Little niggling remainders

In short order, here’s the stuff that just deserves a line or two:

  • Adjust the number of rings to voicemail: Otherwise, you have to figure out how to set all your Voice-connected phones to ring longer than Voice’s wait period (five rings, we think).
  • Google Apps support: For those whose main Google Voice use is for business, and so Voice accounts don’t have to be tied to personal Google accounts and their contacts.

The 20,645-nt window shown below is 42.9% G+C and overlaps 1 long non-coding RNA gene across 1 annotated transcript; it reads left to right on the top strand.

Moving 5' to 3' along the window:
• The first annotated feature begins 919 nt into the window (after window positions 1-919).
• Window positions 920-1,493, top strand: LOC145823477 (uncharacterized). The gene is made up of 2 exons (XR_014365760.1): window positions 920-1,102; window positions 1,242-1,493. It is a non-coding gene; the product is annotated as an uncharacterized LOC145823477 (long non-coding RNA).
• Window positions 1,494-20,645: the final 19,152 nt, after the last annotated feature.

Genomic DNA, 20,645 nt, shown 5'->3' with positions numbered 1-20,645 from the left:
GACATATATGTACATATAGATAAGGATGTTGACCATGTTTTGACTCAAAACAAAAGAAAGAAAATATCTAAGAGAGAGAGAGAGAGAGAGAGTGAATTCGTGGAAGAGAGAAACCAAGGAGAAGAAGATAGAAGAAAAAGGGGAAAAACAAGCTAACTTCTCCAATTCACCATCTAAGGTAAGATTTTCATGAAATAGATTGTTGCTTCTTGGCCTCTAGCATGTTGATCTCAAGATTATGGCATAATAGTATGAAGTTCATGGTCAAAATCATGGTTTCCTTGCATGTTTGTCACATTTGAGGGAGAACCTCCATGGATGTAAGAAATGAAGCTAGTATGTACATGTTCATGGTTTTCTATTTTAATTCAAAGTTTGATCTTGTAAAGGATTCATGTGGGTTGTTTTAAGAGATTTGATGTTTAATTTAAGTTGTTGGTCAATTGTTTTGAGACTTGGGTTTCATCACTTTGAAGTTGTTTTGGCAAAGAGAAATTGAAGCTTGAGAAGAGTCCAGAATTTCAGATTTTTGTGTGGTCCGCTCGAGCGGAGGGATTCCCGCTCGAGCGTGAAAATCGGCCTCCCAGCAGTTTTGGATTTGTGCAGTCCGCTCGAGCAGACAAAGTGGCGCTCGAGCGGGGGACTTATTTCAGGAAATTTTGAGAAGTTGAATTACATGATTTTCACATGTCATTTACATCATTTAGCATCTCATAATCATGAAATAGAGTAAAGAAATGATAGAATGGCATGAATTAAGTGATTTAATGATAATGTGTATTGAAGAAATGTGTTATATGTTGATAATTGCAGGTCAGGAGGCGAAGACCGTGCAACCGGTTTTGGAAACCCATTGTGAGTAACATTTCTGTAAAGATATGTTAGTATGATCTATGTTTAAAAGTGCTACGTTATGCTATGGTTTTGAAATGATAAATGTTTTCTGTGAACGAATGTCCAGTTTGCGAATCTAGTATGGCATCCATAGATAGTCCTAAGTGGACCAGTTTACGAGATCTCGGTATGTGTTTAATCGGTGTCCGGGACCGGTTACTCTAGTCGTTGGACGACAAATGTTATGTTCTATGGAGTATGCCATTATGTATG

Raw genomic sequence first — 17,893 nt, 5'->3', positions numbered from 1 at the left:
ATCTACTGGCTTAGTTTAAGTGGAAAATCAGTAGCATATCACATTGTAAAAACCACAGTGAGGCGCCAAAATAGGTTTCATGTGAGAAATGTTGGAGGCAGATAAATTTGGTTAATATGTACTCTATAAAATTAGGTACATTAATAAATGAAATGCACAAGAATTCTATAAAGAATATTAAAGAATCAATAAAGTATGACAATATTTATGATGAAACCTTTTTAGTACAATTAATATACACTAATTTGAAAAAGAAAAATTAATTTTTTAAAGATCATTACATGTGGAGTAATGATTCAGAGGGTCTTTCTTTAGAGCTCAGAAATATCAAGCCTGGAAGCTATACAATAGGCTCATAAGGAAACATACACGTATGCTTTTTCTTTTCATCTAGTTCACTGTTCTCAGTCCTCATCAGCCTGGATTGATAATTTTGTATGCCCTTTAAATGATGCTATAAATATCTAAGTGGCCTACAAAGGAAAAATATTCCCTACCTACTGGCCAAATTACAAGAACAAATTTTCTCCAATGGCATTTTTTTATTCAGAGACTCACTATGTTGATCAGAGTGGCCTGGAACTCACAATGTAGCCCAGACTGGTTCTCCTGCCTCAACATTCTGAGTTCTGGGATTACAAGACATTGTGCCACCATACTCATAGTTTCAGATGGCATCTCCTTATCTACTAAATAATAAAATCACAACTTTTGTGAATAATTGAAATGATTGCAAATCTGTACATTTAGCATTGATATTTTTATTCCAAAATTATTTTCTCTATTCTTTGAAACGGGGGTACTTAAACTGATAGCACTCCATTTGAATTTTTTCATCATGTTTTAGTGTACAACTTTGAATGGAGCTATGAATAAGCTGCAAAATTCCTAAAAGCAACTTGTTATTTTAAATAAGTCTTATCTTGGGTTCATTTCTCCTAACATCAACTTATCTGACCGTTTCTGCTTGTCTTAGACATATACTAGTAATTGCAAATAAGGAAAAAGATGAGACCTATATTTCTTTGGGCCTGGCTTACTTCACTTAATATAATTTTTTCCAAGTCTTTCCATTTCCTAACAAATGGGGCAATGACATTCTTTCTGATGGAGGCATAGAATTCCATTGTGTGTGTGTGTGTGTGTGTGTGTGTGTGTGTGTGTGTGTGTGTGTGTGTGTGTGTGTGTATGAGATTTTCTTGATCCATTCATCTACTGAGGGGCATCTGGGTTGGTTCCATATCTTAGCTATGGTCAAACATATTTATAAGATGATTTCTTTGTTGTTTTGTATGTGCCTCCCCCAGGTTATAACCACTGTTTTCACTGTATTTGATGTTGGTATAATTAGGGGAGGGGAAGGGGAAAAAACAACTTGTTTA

• Number porting: It’s actually a big niggling thing, but we’ve already discussed how it could change the adoption process, and that Google is rumored to be working on it. For now, having to hand out a new number to contacts is just a notable inconvenience.
  • Allow account setups without SMS-capable phone: For those who want to give the service a ‘soft’ try-out, and to continue GrandCentral’s voicemail for the homeless project.

Those are our offerings on what Google Voice could be doing better, but we’ve only got a few Voice accounts, and imaginations, to work with. Tell us what you’d like to see in your dream version of Voice in the comments.

(Via Lifehacker.)